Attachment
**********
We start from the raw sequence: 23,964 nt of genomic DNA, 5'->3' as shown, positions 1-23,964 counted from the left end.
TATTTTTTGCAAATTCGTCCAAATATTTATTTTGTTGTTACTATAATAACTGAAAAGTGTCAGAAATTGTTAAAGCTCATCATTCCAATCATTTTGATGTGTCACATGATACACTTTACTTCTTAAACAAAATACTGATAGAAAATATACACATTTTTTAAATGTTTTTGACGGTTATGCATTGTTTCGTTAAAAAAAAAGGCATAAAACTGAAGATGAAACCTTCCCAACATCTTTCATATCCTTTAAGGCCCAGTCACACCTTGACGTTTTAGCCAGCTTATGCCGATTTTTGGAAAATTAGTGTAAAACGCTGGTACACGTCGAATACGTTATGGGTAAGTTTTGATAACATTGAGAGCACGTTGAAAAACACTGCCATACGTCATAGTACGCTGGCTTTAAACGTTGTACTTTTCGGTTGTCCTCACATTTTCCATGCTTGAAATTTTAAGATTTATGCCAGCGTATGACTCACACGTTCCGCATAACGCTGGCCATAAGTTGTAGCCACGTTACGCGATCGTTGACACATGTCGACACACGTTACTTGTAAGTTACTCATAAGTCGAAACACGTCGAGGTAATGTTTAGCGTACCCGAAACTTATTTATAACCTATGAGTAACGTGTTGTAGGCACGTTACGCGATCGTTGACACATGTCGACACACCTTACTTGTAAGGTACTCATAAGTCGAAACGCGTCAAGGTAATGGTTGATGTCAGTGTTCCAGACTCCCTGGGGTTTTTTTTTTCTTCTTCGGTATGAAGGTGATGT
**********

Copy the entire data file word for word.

We start from the raw sequence: 23,964 nt of genomic DNA, 5'->3' as shown, positions 1-23,964 counted from the left end.
TATTTTTTGCAAATTCGTCCAAATATTTATTTTGTTGTTACTATAATAACTGAAAAGTGTCAGAAATTGTTAAAGCTCATCATTCCAATCATTTTGATGTGTCACATGATACACTTTACTTCTTAAACAAAATACTGATAGAAAATATACACATTTTTTAAATGTTTTTGACGGTTATGCATTGTTTCGTTAAAAAAAAAGGCATAAAACTGAAGATGAAACCTTCCCAACATCTTTCATATCCTTTAAGGCCCAGTCACACCTTGACGTTTTAGCCAGCTTATGCCGATTTTTGGAAAATTAGTGTAAAACGCTGGTACACGTCGAATACGTTATGGGTAAGTTTTGATAACATTGAGAGCACGTTGAAAAACACTGCCATACGTCATAGTACGCTGGCTTTAAACGTTGTACTTTTCGGTTGTCCTCACATTTTCCATGCTTGAAATTTTAAGATTTATGCCAGCGTATGACTCACACGTTCCGCATAACGCTGGCCATAAGTTGTAGCCACGTTACGCGATCGTTGACACATGTCGACACACGTTACTTGTAAGTTACTCATAAGTCGAAACACGTCGAGGTAATGTTTAGCGTACCCGAAACTTATTTATAACCTATGAGTAACGTGTTGTAGGCACGTTACGCGATCGTTGACACATGTCGACACACCTTACTTGTAAGGTACTCATAAGTCGAAACGCGTCAAGGTAATGGTTGATGTCAGTGTTCCAGACTCCCTGGGGTTTTTTTTTTCTTCTTCGGTATGAAGGTGATGT